The headline of a press release has always been important, but is doubly so for press releases that are optimized for search. PR Newswire’s Press Release Optimization system utilizes your headline to populate several extremely important HTML fields that are part of the underlying optimization of your press release, including:
- The Title Tag – At the very top of each web page is the title tag. One of the most important SEO factors, the Title Tag carries real weight in search engines. The title tag (and, specifically, the language contained therein) strongly influences how search engines interpret and index a web page.
- The Search Engine Results Page description (“SERP”) – The SERP description is what people see initially when your press release shows up in their search results. PR Newswire uses your headline and subhead (up to 300 characters total) to populate your SERP description. Because headlines and subheads are crafted to grab a reader’s attention, they are perfectly suited for this important role.
- H1 tag – Part of the underlying HTML of the release, the H1 tag reinforces other optimization factors and can help focus the search engine’s attention on a key aspect of the overall message. By using the headline, we repeat a powerful, clear, richly descriptive phrase and amplify your release’s key message.
- Start your headline with the most important keyword in your press release.
- Keep your headline fairly short – 60 to 80 characters are optimal. Your subhead can be a little longer – but try to keep it to two lines or less.
- Use descriptive language that you’ll repeat in the body of the press release when writing both the headline and subhead.
The subhead has traditionally added extra descriptive information to the top of a page, fleshing out the headline and telling a reader a bit more about a story. In terms of press release optimization, the subhead plays a similar role. The subhead is utilized in the optimization of a press release in a variety of ways:
- The Search Engine Results Page description (“SERP”) – The SERP description, as described above, is key real estate – for both search engines and your readers. Your subhead will be used to populate the SERP if your headline is short – a total of 300 characters can go into that field.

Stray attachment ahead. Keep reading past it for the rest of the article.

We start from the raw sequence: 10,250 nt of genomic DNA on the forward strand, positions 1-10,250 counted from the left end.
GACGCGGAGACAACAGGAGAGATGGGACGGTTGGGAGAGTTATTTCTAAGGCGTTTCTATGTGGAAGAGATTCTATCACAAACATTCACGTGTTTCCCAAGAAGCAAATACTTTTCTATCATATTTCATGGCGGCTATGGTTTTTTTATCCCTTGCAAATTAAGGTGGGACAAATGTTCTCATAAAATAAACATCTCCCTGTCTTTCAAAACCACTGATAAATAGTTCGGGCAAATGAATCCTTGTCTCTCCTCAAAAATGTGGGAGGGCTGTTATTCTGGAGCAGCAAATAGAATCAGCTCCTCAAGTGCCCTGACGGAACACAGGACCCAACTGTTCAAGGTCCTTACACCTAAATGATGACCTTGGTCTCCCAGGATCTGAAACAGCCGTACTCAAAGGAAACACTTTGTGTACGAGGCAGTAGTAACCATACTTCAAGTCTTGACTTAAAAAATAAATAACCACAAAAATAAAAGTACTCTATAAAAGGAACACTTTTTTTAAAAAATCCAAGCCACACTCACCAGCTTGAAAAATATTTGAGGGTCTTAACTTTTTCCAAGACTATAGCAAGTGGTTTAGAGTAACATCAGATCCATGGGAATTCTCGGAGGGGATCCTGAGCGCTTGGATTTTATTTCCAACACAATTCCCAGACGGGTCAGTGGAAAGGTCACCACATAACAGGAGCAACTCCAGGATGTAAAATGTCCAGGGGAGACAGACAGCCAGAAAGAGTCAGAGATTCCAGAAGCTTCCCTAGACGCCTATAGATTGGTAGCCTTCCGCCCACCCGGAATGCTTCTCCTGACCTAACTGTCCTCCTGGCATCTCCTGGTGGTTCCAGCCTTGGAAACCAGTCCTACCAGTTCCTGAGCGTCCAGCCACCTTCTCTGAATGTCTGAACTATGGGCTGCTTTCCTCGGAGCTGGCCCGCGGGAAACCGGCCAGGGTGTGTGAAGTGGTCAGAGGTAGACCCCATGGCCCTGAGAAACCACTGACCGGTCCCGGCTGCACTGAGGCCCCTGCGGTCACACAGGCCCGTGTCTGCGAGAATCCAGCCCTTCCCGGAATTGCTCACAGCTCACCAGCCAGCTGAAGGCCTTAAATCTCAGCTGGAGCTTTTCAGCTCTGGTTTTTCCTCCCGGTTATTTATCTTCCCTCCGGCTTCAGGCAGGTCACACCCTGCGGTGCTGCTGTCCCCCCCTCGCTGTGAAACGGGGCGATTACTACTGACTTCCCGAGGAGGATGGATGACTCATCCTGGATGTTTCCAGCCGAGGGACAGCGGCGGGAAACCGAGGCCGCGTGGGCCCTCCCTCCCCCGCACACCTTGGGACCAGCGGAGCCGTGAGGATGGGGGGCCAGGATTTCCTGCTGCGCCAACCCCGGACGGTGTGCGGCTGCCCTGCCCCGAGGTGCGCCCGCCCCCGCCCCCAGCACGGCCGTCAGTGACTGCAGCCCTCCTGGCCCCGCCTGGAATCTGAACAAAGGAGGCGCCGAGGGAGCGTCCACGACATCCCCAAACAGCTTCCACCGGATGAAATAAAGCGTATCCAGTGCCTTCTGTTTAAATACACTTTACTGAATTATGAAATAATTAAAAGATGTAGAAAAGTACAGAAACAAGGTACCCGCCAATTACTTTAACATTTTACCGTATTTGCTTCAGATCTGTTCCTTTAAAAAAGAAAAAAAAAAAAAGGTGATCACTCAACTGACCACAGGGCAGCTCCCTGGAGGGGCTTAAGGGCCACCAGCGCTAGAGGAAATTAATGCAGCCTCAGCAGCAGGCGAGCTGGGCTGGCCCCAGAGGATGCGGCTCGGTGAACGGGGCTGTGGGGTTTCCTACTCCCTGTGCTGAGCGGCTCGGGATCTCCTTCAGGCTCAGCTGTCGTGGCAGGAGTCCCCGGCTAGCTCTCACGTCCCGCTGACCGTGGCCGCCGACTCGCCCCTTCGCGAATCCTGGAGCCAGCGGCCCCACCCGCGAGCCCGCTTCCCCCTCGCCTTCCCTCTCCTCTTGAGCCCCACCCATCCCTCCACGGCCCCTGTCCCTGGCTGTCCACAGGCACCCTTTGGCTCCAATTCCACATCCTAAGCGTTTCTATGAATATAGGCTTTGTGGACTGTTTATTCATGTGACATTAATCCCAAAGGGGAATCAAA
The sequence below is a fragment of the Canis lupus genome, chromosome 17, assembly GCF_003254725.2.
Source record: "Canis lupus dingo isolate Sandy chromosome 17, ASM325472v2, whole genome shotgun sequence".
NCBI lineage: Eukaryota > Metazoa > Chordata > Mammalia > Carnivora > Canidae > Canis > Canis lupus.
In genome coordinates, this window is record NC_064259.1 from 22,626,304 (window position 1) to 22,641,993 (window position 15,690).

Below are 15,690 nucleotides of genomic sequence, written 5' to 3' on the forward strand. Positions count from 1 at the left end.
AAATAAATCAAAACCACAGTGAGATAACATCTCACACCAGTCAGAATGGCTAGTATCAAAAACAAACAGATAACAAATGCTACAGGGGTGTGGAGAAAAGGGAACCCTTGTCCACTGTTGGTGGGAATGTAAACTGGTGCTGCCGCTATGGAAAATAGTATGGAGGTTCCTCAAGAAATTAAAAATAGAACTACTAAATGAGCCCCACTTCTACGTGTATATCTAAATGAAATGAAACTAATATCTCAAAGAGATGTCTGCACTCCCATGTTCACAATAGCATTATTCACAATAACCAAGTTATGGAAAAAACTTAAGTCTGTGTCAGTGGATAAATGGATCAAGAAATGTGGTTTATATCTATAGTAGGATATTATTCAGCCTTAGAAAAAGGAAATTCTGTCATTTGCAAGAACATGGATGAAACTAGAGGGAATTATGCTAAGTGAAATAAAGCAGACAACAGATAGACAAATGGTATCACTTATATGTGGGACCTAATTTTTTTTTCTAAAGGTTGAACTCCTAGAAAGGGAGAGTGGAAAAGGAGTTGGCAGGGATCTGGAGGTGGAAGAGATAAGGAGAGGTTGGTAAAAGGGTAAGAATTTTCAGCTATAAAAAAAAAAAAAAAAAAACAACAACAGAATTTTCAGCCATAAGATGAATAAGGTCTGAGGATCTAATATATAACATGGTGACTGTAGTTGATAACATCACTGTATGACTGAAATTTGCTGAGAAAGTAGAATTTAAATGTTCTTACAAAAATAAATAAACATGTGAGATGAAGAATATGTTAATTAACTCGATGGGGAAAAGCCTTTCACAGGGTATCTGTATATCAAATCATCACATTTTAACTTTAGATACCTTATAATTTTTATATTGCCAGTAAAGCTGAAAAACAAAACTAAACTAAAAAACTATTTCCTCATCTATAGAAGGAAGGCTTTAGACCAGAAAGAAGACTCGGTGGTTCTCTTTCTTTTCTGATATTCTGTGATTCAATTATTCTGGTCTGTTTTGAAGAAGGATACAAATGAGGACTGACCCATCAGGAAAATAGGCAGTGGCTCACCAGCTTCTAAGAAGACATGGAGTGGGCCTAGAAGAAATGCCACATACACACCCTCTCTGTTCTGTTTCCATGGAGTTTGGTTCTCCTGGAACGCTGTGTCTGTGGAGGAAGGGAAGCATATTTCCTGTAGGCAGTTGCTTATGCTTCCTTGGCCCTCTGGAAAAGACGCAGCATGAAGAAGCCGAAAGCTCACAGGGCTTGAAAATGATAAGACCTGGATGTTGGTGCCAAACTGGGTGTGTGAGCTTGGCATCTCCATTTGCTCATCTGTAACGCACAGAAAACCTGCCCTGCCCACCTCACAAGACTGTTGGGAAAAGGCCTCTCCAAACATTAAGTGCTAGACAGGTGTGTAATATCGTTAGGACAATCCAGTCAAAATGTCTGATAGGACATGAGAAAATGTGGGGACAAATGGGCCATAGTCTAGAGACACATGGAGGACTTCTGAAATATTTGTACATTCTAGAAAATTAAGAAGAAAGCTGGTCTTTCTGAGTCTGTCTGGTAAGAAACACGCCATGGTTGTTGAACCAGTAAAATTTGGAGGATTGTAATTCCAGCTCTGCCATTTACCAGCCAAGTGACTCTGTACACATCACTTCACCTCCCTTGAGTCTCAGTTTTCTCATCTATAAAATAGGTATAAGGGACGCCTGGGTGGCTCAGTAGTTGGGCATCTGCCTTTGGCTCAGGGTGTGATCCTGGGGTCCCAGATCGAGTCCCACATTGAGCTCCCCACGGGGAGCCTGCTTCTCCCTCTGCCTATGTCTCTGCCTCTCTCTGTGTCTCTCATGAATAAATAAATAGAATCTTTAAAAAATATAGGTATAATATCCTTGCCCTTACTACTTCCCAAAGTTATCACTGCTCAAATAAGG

- H2 tag – part of the underlying HTML of the release, and just behind the H1 tag in authority, the H2 tag is populated with your subhead, where it amplifies your message and helps focus the search engine’s attention on your overall message.
Meta keywords tag
Five years ago, Google didn’t read your press release; it read the underlying HTML code. Today, Google – and other engines - can effectively read your press release. The Meta keywords tag is largely ignored. As a result, SEO best practices today are focused more on the on-page content, and less on the keywords placed in the Meta keywords field in the release HTML. For that reason, PR Newswire’s system makes minimal use of this field, populating it with informative but limited information drawn automatically from the press release. The information that does go into this field includes the name of the issuing organization, geographic information, and industry and subject details.
We still field questions from PR pros wondering whether it’s possible to optimize a press release for a list of keywords they supply (i.e. keyword stuffing). Because this practice offers little benefit at the most and, at the worst, can be detrimental, it’s not supported by our system. Keywords are important, and they belong the text of the press release. Use them there!
Paying attention to how you write your press releases, what language you use, and how you structure the release itself can pay big dividends. By staying current on SEO tactics and adhering to the best practices enumerated above, you’ll soon see new and gratifying results for your press release campaigns.